Always let them see you sweat
Bikram yoga turns up the heat; devotees love it
The Arizona Republic
May. 30, 2005
Andrea Griego (sitting by mirror) trained with Bikram Choudhury, founder of a yoga practice that occurs in 105-degree rooms.
Suzanne Starr/Scottsdale Republic
NORTHEAST VALLEY - Bikram yoga. It's hot. Really hot. But its popularity in the Northeast Valley seems counterintuitive.
• In a sweltering locale where walking through air-conditioned malls is a popular workout, this variety of yoga is done in a room heated to at least 105 degrees.
• In a go-go place where residents complain they have no time for exercise, Bikram classes last 90 minutes.
• In a competitive fitness market where individual trainers and their techniques are given cult status, Bikram classes boast a notable uniformity, no matter where they are taken or who is teaching them.
Nevertheless, as the Northeast Valley enters its broiling season, the toasty Bikram studios report full classes all day long.
"The heat is exhilarating," said Ron King, a devotee who discovered Bikram yoga almost two years ago.
"People think of it as oppressive, but it's invigorating," said King, 54, a recently retired administrator for Scottsdale, who originally set out to take up yoga in a city recreation program. But he heard about Bikram, gave it a try and it stuck.
"Now I mention it to everybody, but I haven't gotten too many to go yet," he said.
Kim Schloz, 32, has a 2-year-old at home and needs a baby-sitter each time, yet she takes at least four Bikram classes a week.
Regular yoga was too difficult, said Schloz, of Scottsdale. "I was an unflexible person; I couldn't touch my toes."
Schloz started Bikram on her sister-in-law's recommendation. She said the arthritis pain in her hands disappears after the heated sessions. A diabetic, Schloz is hopeful the practice will prevent her getting the circulatory problems associated with the disease. After two years, she said, she's toned and fit; she tried a half-mile run recently for the first time in a year and wasn't winded.
The gist of Bikram yoga is that sweating detoxifies the body while a series of 26 Hatha yoga poses cleanses the organs, lymph and circulatory systems and exercises every muscle.
The discipline was started by a baby-boomer East Indian named Bikram Choudhury, who was a top yogi by age 13. After injuring his knee while weightlifting, Choudhury was treated by a guru who developed the exercise program on which Bikram is based.
The yogi moved to the United States in the 1970s and added heat to the program to mimic the climate of his native Calcutta. After opening a studio in Los Angeles, Bikram was discovered by Hollywood.Certified teachers of Bikram pass through an arduous nine-week training course that includes memorization of 44 pages of monologues.
Choudhury doesn't allow teachers to alter the program and demands certain features for the studios, including mirrors and carpeting.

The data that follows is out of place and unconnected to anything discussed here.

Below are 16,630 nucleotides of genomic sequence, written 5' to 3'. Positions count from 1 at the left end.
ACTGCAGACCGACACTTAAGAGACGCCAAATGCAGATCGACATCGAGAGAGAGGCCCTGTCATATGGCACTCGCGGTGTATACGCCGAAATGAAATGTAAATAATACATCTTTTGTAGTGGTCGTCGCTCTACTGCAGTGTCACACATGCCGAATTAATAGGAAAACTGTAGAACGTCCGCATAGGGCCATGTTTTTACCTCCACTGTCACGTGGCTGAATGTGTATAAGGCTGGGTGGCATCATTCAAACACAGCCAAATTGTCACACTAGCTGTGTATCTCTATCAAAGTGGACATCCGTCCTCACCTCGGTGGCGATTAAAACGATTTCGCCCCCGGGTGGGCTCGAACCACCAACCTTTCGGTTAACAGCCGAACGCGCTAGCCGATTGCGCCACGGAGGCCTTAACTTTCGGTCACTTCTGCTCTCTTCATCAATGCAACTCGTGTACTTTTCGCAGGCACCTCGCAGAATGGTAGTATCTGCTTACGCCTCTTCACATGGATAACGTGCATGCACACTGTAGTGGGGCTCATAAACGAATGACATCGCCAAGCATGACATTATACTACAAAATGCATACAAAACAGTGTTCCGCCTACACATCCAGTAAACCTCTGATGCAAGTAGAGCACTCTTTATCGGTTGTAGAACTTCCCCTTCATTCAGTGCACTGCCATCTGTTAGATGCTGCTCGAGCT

"In teaching, we explain what's going on besides stretching," said Andrea Griego, 44, who trained with Choudhury six years ago and now owns Bikram Yoga Institute in Scottsdale.
"You're working your endocrine system and purging toxic stuff. But it's not all stretching. The compressions, the curling forward, work the spleen and pancreas. The heat lets you go deeper into the vital organs with the compressions," Griego said. The improved circulation boosts the immune system and improves breathing capacity, she said.
As classes continue, bodies change and abilities improve; students claim to experience lessons differently each time, even though the poses remain the same.
The routine passes from vertical positions that stress balance to others on the floor, either lying down or sitting.
Don Grostic, director of Bikram Yoga Paradise Valley in Phoenix, said the practice is similar to physical therapy in encouraging joint mobility.
"In physical therapy, they stick you in a hot tub to loosen the joints. Here we have rank beginners who can do the postures the first time because of the heat," Grostic said.
Doctors agree heat helps flexibility but have concerns about 90 minutes of it.
"Heat helps flexibility and infammation, but you have to be concerned about anybody working out in 105 degree temperatures," said Dr. Tom Moss, a Fountain Hills medical doctor and naturopath. People with cardiovascular issues or any health condition should check with a doctor first.
Moss said people with inflammation who are otherwise in good health might benefit from Bikram, but even healthy people need to take steps to stay hydrated.
Scottsdale orthopedic surgeon Dr. David Bailie said heat potentially can cause a big hurt.
"People can get dehydrated, causing cramps and loss of electrolytes," said Bailie, who treats the Phoenix Suns and other professional athletes. He recommends drinking sports drinks that restore body fluids.
King, an accomplished tennis player, bicycler and golfer, admits dropping out of tough poses his first few times to recharge on the floor, usually because he hadn't drunk enough water before class.
A water bottle, towel and mat are mandatory for each Bikram class.
Bikram yoga in the Northeast Valley
• Bikram Yoga Institute
Director: Andrea Griego
7620 E. Indian School Road, #115, Scottsdale
Details: (480) 946-2116 or www.BikramYogaInstitute.com
• Bikram Yoga Scottsdale
Director: Nancy Stamper
9301 E. Shea Blvd., #121-122, Scottsdale
Details: (480) 551-5285 or www.BikramScottsdale.com
• Bikram Yoga Paradise Valley
Director: Don Grostic
13843 N. Tatum Blvd., #11, Phoenix
Details: (602) 971-6999 or www.BikramYogaAZ.com